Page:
For most companies, it is part of their protocol to back up important business documents. What is the sense of keeping two or more copies of the same file when it only adds to your costs?
Most computer experts would argue that a back up is done not only because its part of the standard procedure, but because it ensures the safety and integrity of your files. What if someone hacked your computer and modified its contents? How can you retrieve your original data without a backup? Also, there is a possibility of your computer being infected with a virus. Without a back up, you might not be able to continue your work, or worse, you’ll start again from scratch.
What to Back Up
It goes without saying that you should back up all the important files in the computer. Here are some examples.
* Documents, music, pictures and videos. Your documents in school or work, your favorite mp3s, your childhood memories stored in pictures, or your latest downloaded series: whatever personal file it is, keep a copy of it.
* Application settings and program installers. In case of a virus or a system crash, you can easily reinstall your frequently-used programs through these files.
* Bookmarks. If you have a list of websites that you visit daily, better back it up.
What Not to Back Up
* Not every file in your system needs to be backed up, such as the ones listed below.
* Windows operating system. If your operation system gets corrupted, you can reinstall it anyway. So why bother backing them up?
* System files. Likewise, you can get the system-related contents of your local drive upon reinstallation.
* Program files. You can also reinstall your programs so you don’t need to duplicate its folders in another place.
* Internet cache. Although these data may help you load web pages faster, you don’t need this. Your browser can just download these small files again once you access the webpage.
Where to Back Up
It is a matter of preference on where you want to back up your documents. There are three different areas which you can choose as your backup locations.
Local backup. This refers to another physical drive apart from your PC. Of course, the essence of backing up your files is that you will have a reserve copy of your data in case something bad happens in it. Therefore, creating a backup in the same location defeats the purpose of this process. As such, the most popular avenue for backups is through external drives or in a drive in another computer.
Online backup. During the dial-up days, backing up online is considered to be time consuming and expensive. Fortunately, with the level of internet speeds today, this has become a practical option for a lot of reasons. First, your file isn’t stored in a physical hardware, which can get corrupt. Also, an online backup removes the risk of losing your data from device theft. Thus, you don’t have to worry too much on finding your stolen computer as you have a backup online.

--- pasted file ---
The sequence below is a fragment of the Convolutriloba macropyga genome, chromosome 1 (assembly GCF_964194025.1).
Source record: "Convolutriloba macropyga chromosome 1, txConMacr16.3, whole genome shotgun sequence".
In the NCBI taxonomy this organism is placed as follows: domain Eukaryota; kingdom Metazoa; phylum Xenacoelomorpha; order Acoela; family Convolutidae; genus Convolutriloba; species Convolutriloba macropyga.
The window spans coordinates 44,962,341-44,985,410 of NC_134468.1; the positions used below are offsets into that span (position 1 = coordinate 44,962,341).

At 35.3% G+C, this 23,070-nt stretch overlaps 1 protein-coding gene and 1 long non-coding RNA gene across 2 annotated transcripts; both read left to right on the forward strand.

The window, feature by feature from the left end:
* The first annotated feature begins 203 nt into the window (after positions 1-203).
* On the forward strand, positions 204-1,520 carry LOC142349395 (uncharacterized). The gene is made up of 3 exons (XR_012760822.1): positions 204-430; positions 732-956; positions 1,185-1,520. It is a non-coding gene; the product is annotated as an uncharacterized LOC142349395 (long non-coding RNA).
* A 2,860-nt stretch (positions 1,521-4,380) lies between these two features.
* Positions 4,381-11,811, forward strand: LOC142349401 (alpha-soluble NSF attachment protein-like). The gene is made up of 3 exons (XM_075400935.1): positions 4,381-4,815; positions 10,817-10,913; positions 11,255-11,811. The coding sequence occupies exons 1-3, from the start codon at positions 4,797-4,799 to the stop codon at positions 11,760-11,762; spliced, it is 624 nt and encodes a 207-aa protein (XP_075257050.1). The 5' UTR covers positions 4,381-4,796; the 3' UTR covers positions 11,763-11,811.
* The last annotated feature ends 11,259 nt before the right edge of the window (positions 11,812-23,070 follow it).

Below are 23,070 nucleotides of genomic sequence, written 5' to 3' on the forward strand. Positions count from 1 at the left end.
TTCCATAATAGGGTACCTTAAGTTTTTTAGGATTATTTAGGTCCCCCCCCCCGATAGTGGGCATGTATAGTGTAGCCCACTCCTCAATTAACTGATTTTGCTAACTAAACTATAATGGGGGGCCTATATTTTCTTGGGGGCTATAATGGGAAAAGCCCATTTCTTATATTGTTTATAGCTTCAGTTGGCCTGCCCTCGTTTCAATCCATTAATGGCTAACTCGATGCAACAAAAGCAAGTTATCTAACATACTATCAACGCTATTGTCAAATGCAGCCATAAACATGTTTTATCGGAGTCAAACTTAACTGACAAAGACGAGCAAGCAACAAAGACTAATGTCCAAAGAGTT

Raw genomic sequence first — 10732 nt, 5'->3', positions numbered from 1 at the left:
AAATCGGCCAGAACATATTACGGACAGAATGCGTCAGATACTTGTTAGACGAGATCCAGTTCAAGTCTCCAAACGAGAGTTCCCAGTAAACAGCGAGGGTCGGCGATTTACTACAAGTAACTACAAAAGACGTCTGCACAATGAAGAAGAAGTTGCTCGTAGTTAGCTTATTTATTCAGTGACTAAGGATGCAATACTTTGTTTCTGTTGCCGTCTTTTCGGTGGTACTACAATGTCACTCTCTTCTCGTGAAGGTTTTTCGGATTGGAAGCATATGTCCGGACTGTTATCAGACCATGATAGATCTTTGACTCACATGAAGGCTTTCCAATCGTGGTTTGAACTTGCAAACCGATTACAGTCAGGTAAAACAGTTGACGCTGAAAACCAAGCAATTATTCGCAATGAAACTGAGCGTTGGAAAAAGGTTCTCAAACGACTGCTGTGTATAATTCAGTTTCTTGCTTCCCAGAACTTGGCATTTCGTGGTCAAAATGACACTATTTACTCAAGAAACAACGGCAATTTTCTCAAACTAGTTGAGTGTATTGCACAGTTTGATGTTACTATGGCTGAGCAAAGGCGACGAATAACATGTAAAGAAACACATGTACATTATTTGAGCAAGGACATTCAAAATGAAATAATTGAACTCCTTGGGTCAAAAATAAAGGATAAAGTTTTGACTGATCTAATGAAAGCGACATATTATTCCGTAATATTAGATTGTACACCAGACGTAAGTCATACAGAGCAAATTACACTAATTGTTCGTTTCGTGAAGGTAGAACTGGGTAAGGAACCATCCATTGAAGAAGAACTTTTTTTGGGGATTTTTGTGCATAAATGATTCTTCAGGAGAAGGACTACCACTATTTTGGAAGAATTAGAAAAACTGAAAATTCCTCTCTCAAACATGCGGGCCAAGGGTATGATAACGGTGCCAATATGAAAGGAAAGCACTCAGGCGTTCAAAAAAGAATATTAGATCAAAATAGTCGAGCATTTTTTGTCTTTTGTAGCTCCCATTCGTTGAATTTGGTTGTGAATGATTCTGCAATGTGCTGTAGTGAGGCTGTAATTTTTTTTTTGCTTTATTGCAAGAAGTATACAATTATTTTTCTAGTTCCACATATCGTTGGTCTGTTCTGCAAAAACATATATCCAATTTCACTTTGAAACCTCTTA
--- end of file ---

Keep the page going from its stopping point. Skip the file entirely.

System imaging. You can also back up your system as well. This process is called system imaging. Unlike in a file backup where the backup location should be different from the actual file, in system imaging your computer creates a copy of your system in your drive. As such, you can completely restore your system in case it crashes. However, the only limitation is that you need to have a considerable amount of disk space in order to perform this process.
When to Back Up
You may not know when accidents will happen so it is better if you can back up your files daily. This is pretty much easy if you are using online backup, especially if you are configured to be on auto-sync with an online database. On the other hand, if you are using a local storage such as an external drive to store data, you may have a hard time sorting all your folders for new files. To make this process easier, you can just back up only your most important files on a regular basis. All the other files get another treatment; they can be backed up every month or so, depending on their size and importance.
As a saying goes, “Prevention is better than cure.” Don’t wait for your precious files to be damaged or deleted before you create a back up. And now that you’re well-equipped with the basics of backing up, you should start this process immediately.